Apple may be lagging behind the folding smartphone game but it's reportedly working on a new kind of smart wearable that could revolutionize how we see the world.
Are you familiar with augmented reality technology? It's a way to superimpose computer-generated images in the real world, delivering one-of-a-kind experiences. Remember how Iron Man, the Terminator or Robocop saw their world through their digitally augmented eyes? Yep, that's how cool and useful this technology could be.
Google may have failed spectacularly with its Google Glass experiment but it looks like Apple may have a better chance of delivering smart glasses that the masses will accept. Read on and learn what Apple might have in store for us. And it's coming sooner than you think.
Apple's Smart Glasses might arrive earlier than expected
Is Apple's next smart wearable line almost here? The latest reports are indicating that the iPhone maker's rumored smart glasses may arrive as early as the middle of 2020.
According to an investor note from the ever-reliable Apple analyst Ming-Chi Kuo, the mass production of Apple's augmented reality headset might start in the fourth quarter of 2019, although it could be pushed back to the second quarter of 2020.
With this manufacturing time frame, it is speculated that the glasses may arrive within 2020, a year earlier than the late 2021 release date suggested by other reports. However, Kuo admits that this is a somewhat optimistic timeline and that we should all take these rumors with a grain of salt.
It's more than an 'Apple Watch for your eyes'
Kuo said that the first generation of Apple's augmented reality smart glasses will only act as an extended display, with all the processing done by a connected iPhone. Similar to the first-generation Apple Watch, this means that the iPhone will do all the heavy lifting, including graphics rendering, data connections and location services.
However, unlike the Apple Watch which is connected via Bluetooth, it is still unknown if this accessory will be connected wirelessly via close-range communications or with a cable.
With all the major functions offloaded to an iPhone, Apple's smart glasses can be extremely light and unobtrusive. We all know how clunky and uncomfortable the current crop of mobile VR and AR headsets can be (think Google Cardboard or Samsung Gear) so this can potentially be a game-changing design direction.
A 2017 report from Bloomberg also suggested that Apple's smart glasses will run on a new chip and its own operating system internally called "rOS," short for "Reality Operating System."
The Bloomberg report also mentioned that Apple is exploring various ways for users to control the smart glasses, including Siri voice activation, touch panels and head gestures.
A number of augmented reality apps for rOS are said to be already in the works including virtual meeting rooms, "360-degree video playback" plus its own dedicated App Store.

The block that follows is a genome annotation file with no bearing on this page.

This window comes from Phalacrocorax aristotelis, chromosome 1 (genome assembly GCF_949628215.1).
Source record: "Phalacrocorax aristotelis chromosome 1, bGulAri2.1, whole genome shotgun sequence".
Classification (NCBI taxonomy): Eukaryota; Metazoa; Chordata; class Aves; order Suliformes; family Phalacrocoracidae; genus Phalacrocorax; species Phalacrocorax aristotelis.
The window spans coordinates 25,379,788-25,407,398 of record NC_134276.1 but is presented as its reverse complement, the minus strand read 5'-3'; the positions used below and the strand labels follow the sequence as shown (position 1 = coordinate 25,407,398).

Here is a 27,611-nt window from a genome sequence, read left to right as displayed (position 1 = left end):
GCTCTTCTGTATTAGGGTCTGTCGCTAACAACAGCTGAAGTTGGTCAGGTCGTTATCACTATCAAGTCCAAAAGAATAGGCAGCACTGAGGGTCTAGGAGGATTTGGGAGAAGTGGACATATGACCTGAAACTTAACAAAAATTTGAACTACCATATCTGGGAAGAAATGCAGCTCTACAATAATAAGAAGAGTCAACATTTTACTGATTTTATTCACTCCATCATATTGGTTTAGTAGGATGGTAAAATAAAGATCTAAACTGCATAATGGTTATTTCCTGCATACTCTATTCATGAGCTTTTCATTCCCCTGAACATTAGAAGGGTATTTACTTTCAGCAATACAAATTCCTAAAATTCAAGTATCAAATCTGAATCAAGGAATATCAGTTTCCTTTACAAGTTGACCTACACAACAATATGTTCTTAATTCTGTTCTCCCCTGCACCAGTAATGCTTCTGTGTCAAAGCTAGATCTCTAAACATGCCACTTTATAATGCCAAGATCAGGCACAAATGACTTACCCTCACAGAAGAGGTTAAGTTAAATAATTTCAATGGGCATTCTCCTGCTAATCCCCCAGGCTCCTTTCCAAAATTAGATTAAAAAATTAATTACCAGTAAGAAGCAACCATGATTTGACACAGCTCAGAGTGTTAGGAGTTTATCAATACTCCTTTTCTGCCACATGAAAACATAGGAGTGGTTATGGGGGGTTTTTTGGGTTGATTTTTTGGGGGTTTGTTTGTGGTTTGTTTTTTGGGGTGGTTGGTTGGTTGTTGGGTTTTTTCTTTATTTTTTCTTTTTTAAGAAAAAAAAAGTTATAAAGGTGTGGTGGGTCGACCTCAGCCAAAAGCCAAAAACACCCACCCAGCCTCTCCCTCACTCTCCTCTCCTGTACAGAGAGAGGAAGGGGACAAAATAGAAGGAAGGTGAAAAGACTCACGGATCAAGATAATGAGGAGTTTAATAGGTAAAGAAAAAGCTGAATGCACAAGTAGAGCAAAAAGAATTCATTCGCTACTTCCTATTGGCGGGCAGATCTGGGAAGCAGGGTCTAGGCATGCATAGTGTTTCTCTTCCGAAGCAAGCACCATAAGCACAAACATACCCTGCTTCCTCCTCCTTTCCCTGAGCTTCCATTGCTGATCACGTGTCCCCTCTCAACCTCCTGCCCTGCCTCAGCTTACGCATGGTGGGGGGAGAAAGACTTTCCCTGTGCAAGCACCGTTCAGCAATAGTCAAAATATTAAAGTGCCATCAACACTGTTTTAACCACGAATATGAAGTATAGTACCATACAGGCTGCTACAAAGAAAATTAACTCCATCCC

All of this real-time video processing and data will certainly require an extremely fast connection, something that current Bluetooth connections will struggle to deliver.
This is why some are speculating that, together with 5G cellular connections, Apple's smart glasses might use the new WiGig standard for short-range communications instead.
WiGig is an ultra-fast short-range Wi-Fi standard that uses the higher bandwidth 60GHz spectrum. The higher bandwidth and lower congestion of 60 GHz spectrum allow for lower latency and real-time data transfers critical to VR, gaming and display mirroring technologies. Note: The theoretical speed of WiGi is from 8 Gbps and beyond.
Using WiGig has its own share of disadvantages, though. This means only future WiGig-compatible iPhone models will work wirelessly with Apple's smart glasses and older iPhones may need an adapter or yet another dongle to make them work.
Other rumors are also saying that Apple's smart glasses might use ultra-high resolution displays - a whopping 8K for each eye. With this kind of video data, a robust WiGig connection, not to mention an extremely powerful mobile processor, is certainly a must. Honestly, I think the chances of this happening are extremely low since this is still beyond what current consumer technology is capable of.
Is augmented reality the future?
With foldable displays and bendable phones starting to become mainstream, is augmented reality the other next big thing?
Apple CEO Tim Cook publicly said in 2016 that augmented reality will take some time to get right but thinks that it is "profound." In 2017, Apple's chief design officer Jony Ive also said that Apple has certain ideas about augmented reality and they are just "waiting for the technology to catch up."
Remember, Apple is not the only tech giant who's making strides in augmented reality. For example, Microsoft just unveiled its HoloLens 2 during the recently concluded MWC 2019, showing off its vision for its Mixed Reality technology.
But what do you think? Are Apple's smart glasses the next big thing in technology and will you even consider wearing them? Drop us a comment!
Bonus podcast: So far this year, the foldable smartphone is generating a ton of excitement. And why not? A radical new phone design hasn’t appeared in years. In this free Consumer Tech Update podcast, Kim looks at how smartphone manufacturers are racing to bring foldable phones to the market even though it's untested technology.
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